DID IRA DESCEND FROM ARTHUR, JOHN OR HENRY HOWLAND?

Previous genealogists have gathered quite a bit on this dilemma, as it turns out. I have enough family documentation, indirect and direct primary as well as secondary sources, to rest assured that Ira Sayles was the son of Christopher Sayles and Sarah King Sayles.  Sarah King was the daughter of James King and Merrobe (Rhobe) Howland King.  Rhobe Howland was the daughter of John Howland, Jr. and Lois Eddy Howland.  Now I pause, not quite certain of my sources in tracing lineage back further, not an uncommon dilemma for folks with Revolutionary Era ancestors. I feel fortunate to document this much of the family, for I can say with a fair degree of certainty that the Howlands farmed land that they had purchased in Scituate, Providence County, Rhode Island, where they were free to worship as Quakers.

But there is a tug on my line that threatens to reel me back further, for you see, the Howlands came over on the Pilgrims’ boats.  Intriguing, no?

John Howland was an indentured servant on the Mayflower, and signed the Mayflower Compact.  Henry and Arthur, brothers of John, came over between 1623-1630.  All of the Howland boys were successful farmers and landowners in the early Massachusetts colony, but Henry and Arthur were obstinate troublemakers, from the Pilgrims’ point of view.  Henry and Arthur broke the Sabbath, refused to worship in public, and *gasp* harbored Quaker meetings in their homes.  Finally the two brothers migrated toward Roger William’s colony – Rhode Island. Settling in communities along the southwestern coast of Massachusetts, the Quaker Howland descendants continued to flourish, and in time migrated on into the western and northwestern corner of Rhode Island.

And that is where I find my Ira’s great-grandfolks.  Quaker Rhode Islanders.  That fact serves as a clue pointing to descent from either Arthur or Henry, not John as a 19th century Tioga County, Pennsylvania history purported.  Yesterday’s search uncovered a source, The John Howland Who Married Freelove Wood,  by Frances G. Jenkins, Williamstown, Massachusetts; this well-documented paper gives evidence that John Sr. who married Freelove Wood was a descendant of troublemaker Arthur.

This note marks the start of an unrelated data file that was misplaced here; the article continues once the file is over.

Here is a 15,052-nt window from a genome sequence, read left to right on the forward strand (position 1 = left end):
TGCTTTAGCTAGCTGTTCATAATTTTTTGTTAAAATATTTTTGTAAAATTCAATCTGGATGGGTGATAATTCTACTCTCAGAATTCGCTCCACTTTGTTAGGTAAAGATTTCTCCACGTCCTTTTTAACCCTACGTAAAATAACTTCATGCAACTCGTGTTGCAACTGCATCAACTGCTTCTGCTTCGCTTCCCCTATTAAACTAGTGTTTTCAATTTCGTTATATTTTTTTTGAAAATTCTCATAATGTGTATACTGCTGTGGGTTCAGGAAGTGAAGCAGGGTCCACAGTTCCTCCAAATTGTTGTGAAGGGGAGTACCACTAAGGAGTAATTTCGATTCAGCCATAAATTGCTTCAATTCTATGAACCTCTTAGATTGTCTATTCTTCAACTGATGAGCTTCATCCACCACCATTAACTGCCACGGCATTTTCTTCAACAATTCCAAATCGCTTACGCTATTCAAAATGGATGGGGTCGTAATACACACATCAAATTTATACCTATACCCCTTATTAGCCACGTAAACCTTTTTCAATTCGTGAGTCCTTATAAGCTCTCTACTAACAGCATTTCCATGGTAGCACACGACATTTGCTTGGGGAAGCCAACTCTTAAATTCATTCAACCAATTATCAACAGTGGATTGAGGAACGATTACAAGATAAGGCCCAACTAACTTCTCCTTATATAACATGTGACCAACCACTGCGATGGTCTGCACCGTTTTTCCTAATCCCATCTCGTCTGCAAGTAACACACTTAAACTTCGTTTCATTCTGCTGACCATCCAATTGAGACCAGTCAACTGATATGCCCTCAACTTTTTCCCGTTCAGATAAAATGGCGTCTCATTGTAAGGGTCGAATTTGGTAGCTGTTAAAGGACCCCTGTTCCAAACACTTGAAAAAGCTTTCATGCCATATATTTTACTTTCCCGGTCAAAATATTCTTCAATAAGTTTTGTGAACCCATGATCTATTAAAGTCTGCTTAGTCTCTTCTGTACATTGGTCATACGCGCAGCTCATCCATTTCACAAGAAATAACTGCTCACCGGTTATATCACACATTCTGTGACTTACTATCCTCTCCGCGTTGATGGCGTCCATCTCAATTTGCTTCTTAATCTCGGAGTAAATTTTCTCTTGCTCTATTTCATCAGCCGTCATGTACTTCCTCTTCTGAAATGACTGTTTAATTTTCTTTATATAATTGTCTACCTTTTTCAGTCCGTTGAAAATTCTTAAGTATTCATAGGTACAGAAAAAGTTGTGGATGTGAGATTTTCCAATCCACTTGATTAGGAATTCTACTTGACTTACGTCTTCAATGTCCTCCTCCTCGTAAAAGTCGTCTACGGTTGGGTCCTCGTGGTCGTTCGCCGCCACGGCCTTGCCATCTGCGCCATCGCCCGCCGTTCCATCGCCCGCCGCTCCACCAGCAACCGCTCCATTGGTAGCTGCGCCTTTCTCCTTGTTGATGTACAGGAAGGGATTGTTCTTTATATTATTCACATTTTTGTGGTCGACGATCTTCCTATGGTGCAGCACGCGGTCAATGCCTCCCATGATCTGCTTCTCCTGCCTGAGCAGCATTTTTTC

Now I am really intrigued to read the substantial record of Arthur’s life.  BUT I have yet to determine with certainty the John Jr. who married Lois Eddy is the son of John Sr. who married Freelove Wood.

Now what?

I turn to you, fellow Keepers of the Family Lore.

  • How do you use the genealogical work of other descendants?
  • When do you decide that enough is enough, just write about it already?
  • What sources are available from my armchair to confirm parentage for New England ancestors of the mid-1700s?
  • What folks might be able to conduct look ups for sources, and in what archives?

Someday my family history writing will be someone else’s old family history.  I would like them to consider it a reliable story, more gospel than clue.

For me this dilemma is at the core of much family history work.  When do we treat our sources as gospel and preserve the family stories we have uncovered, as is? And when do we treat our sources as clues, to inform the next research question, leaving the story untold, or incomplete?